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Math difficulties may reflect problems in a crucial learning system in the brain

Science Daily – Staff Writer

“Children differ substantially in their mathematical abilities. In fact, some children cannot routinely add or subtract, even after extensive schooling. Yet the causes of these problems are not fully understood. Now, two researchers, at Georgetown University Medical Center and Stanford University, have developed a theory of how developmental “math disability” occurs. The article, in a special issue on reading and math in Frontiers in Psychology, proposes that math disability arises from abnormalities in brain areas supporting procedural memory. Procedural memory is a learning and memory system that is crucial for the automatization of non-conscious skills, such as driving or grammar. It depends on a network of brain structures, including the basal ganglia and regions in the frontal and parietal lobes.”(more)

Neuroimaging study: Building blocks activate spatial ability in children better than board games

Medical X-Press – Staff Writer

“Research from Indiana University has found that structured block-building games improve spatial abilities in children to a greater degree than board games. The study, which appears in the journal Frontiers in Psychology, measured the relative impact of two games—a structured block-building game and a word-spelling board game—on children’s spatial processing, including mental rotation, which involves visualizing what an object will look like after it is rotated. The research lends new support to the idea that such block games might help children develop spatial skills needed in science- and math-oriented disciplines. It is also the first study to use neuroimaging to explore the effects of block building on brain activity, said Sharlene Newman, a professor in the IU Bloomington College of Arts and Sciences’ Department of Psychological and Brain Sciences, who led the research.”(more)

Survey: Most parents rely on outdated advice when caring for a child with concussion

Medical X-Press – Staff Writer

“A new national survey, commissioned by UCLA Health, reveals that a vast majority of parents may be following outdated advice when caring for a child with a concussion, and it could be making their child’s symptoms worse. “This survey really illustrates just how far the pendulum has swung in terms of caring for children with concussions,” said Dr. Christopher Giza, a pediatric neurologist and director of the UCLA Steve Tisch BrainSPORT Program. “In the past, there was often a tendency to downplay the significance of concussions. Now some parents go too far the other direction and, despite their best intentions, they can inadvertently complicate their child’s recovery.” The survey asked 569 parents nationwide how they would care for a child whose concussion symptoms lasted for more than a week. Among the more surprising results, more than 3 out of 4 parents (77 percent) said they would likely wake their child up throughout the night to check on them.”(more)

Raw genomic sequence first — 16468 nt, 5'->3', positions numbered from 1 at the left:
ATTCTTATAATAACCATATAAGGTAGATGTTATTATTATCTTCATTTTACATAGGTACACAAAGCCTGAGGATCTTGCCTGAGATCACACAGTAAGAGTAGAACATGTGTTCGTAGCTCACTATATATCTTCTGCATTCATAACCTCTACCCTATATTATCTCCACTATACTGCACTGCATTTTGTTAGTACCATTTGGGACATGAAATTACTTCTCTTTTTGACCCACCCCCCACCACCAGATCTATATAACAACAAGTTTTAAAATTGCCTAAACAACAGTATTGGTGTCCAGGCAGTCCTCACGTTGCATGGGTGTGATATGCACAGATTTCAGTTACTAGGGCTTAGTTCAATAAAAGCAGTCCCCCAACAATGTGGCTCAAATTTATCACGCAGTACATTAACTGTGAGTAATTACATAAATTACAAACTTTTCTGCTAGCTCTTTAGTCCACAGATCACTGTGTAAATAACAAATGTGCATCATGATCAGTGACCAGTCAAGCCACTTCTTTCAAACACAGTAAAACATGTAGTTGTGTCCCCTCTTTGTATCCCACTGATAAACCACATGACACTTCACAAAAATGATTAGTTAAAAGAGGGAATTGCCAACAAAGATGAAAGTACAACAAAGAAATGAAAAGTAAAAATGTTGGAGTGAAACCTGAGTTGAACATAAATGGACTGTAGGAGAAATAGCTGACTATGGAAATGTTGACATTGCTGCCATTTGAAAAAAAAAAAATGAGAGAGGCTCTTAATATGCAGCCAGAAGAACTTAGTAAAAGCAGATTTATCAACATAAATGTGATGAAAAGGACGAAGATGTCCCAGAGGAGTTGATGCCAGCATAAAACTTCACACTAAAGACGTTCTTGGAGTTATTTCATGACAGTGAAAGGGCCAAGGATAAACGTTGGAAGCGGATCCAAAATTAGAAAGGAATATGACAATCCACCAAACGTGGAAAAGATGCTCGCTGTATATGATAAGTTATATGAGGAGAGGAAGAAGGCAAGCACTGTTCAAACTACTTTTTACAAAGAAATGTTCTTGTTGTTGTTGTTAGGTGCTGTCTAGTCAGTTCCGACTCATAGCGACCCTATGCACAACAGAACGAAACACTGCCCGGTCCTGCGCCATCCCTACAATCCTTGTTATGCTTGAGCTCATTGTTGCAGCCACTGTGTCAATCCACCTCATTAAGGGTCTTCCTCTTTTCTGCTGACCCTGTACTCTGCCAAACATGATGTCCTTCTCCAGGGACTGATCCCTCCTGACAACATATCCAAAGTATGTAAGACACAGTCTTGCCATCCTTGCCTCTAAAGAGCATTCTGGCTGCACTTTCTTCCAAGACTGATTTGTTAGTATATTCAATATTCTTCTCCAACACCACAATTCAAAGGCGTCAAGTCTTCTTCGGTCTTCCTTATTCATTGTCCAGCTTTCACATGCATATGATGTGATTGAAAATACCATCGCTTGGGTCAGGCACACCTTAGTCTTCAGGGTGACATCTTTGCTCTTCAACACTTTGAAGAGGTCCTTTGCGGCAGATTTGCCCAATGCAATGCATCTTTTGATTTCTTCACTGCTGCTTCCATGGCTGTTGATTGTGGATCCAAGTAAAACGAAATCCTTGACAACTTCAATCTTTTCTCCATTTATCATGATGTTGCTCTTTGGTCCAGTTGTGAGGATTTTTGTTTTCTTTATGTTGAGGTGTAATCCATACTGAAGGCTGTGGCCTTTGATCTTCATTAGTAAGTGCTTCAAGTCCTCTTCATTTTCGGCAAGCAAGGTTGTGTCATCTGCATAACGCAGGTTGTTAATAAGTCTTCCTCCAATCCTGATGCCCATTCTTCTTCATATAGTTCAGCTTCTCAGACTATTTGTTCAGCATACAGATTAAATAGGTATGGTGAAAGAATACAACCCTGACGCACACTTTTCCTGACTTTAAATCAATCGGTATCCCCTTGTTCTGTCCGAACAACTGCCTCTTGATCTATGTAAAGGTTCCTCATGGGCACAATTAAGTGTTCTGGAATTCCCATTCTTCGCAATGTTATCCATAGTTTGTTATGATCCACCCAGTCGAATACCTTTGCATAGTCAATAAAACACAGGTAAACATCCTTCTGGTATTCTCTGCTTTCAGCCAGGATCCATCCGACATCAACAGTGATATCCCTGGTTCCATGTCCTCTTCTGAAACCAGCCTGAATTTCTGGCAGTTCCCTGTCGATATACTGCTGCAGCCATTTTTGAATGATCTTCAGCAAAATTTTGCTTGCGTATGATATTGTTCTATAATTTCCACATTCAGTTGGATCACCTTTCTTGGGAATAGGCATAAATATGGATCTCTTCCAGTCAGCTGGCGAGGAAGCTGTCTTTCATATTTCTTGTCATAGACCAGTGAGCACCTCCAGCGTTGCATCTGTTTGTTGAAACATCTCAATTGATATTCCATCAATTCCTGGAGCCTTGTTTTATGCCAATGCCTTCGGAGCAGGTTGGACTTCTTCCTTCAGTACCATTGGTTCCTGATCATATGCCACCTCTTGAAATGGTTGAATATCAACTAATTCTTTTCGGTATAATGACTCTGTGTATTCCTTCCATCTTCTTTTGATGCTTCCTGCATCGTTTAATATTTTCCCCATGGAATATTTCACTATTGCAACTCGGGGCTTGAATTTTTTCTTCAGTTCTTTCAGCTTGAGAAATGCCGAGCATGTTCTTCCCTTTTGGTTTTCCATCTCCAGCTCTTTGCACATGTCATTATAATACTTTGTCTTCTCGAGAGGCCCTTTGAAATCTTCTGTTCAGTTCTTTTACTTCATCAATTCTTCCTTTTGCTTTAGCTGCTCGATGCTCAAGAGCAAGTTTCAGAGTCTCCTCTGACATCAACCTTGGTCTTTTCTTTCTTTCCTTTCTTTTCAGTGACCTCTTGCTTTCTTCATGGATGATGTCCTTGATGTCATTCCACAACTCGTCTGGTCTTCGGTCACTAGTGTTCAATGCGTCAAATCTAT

Important News for Student Athletes: Removal from Play Crucial for Post-Concussion Recovery

Education World – Nicole Gorman

“For student athletes, going back to school also means getting back into the game. After a string of particularly deadly seasons in high school football, some new information about post-concussion recovery is important for student athletes and their support to know. New research indicates that not only could continuing to play after suffering from a concussion a potentially fatal move, it could take the sufferer twice as long to recover.”(more)

Study of brain activity shows that food commercials influence children’s food choices

Science Daily – Staff Writer

“Food advertising is a multi-billion dollar industry, with approximately $1.8 billion annually aimed at children and adolescents, who view between 1,000 and 2,000 ads per year. Some studies have shown that there is a relationship between receptivity to food commercials and the amount and type of food consumed. In a new study scheduled for publication in The Journal of Pediatrics, researchers studied the brain activity of children after watching food commercials and found that the commercials influence children’s food choices and brain activity. Twenty-three children, 8-14 years old, rated 60 food items on how healthy or tasty they were. Dr. Amanda Bruce and researchers from the University of Kansas Medical Center and University of Missouri-Kansas City then studied the children’s brain activity while watching food and non-food commercials and undergoing functional magnetic resonance imaging (fMRI). According to Dr. Bruce, “For brain analyses, our primary focus was on the brain region most active during reward valuation, the ventromedial prefrontal cortex.” During the brain scan, children were asked whether they wanted to eat the food items that were shown immediately after the commercials.”(more)

What’s Going On Inside the Brain When We Play Music?

KQED News Mind/Shift – Staff Writer

“Humans love music, especially when there’s repetition that catches the attention. And even though many people listen to music to relax, the brain is doing a lot of work to break apart and understand the music before putting it all together again. Brain scans of people listening to music show many different parts of the brain firing at once, but that’s nothing compared to what’s going on inside the brains of musicians themselves. “Playing music is the brain’s equivalent of a full body workout,” says educator Anita Collins in a TED-Ed video on how playing music benefits the brain. Playing music requires the visual, auditory, and motor cortices all at once and since fine motor skills require both hemispheres of the brain, the act of playing music may strengthen the bridge between the two sides.”(more)